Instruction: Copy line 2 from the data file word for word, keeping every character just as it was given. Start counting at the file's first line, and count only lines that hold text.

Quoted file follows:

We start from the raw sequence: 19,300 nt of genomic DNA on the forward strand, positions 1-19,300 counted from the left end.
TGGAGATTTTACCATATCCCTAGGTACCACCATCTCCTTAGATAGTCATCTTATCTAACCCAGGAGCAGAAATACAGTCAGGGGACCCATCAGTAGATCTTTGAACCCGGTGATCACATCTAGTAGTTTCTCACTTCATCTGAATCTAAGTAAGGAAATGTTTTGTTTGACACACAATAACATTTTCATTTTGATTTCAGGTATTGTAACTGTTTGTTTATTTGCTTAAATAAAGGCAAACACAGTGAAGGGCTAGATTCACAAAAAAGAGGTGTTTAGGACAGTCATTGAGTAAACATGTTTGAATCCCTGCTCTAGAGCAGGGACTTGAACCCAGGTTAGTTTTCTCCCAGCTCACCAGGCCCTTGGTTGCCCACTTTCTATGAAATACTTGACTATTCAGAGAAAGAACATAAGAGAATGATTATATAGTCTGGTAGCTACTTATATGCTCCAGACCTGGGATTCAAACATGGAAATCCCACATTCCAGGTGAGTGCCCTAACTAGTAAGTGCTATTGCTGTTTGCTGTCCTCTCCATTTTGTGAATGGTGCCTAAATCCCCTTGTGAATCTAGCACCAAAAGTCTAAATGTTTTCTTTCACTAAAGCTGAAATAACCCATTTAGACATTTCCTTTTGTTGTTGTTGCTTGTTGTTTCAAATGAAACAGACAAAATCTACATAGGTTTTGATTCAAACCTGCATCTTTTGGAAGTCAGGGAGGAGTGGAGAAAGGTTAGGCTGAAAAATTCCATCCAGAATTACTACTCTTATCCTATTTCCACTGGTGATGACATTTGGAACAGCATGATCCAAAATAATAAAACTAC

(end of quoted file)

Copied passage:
TGGAGATTTTACCATATCCCTAGGTACCACCATCTCCTTAGATAGTCATCTTATCTAACCCAGGAGCAGAAATACAGTCAGGGGACCCATCAGTAGATCTTTGAACCCGGTGATCACATCTAGTAGTTTCTCACTTCATCTGAATCTAAGTAAGGAAATGTTTTGTTTGACACACAATAACATTTTCATTTTGATTTCAGGTATTGTAACTGTTTGTTTATTTGCTTAAATAAAGGCAAACACAGTGAAGGGCTAGATTCACAAAAAAGAGGTGTTTAGGACAGTCATTGAGTAAACATGTTTGAATCCCTGCTCTAGAGCAGGGACTTGAACCCAGGTTAGTTTTCTCCCAGCTCACCAGGCCCTTGGTTGCCCACTTTCTATGAAATACTTGACTATTCAGAGAAAGAACATAAGAGAATGATTATATAGTCTGGTAGCTACTTATATGCTCCAGACCTGGGATTCAAACATGGAAATCCCACATTCCAGGTGAGTGCCCTAACTAGTAAGTGCTATTGCTGTTTGCTGTCCTCTCCATTTTGTGAATGGTGCCTAAATCCCCTTGTGAATCTAGCACCAAAAGTCTAAATGTTTTCTTTCACTAAAGCTGAAATAACCCATTTAGACATTTCCTTTTGTTGTTGTTGCTTGTTGTTTCAAATGAAACAGACAAAATCTACATAGGTTTTGATTCAAACCTGCATCTTTTGGAAGTCAGGGAGGAGTGGAGAAAGGTTAGGCTGAAAAATTCCATCCAGAATTACTACTCTTATCCTATTTCCACTGGTGATGACATTTGGAACAGCATGATCCAAAATAATAAAACTAC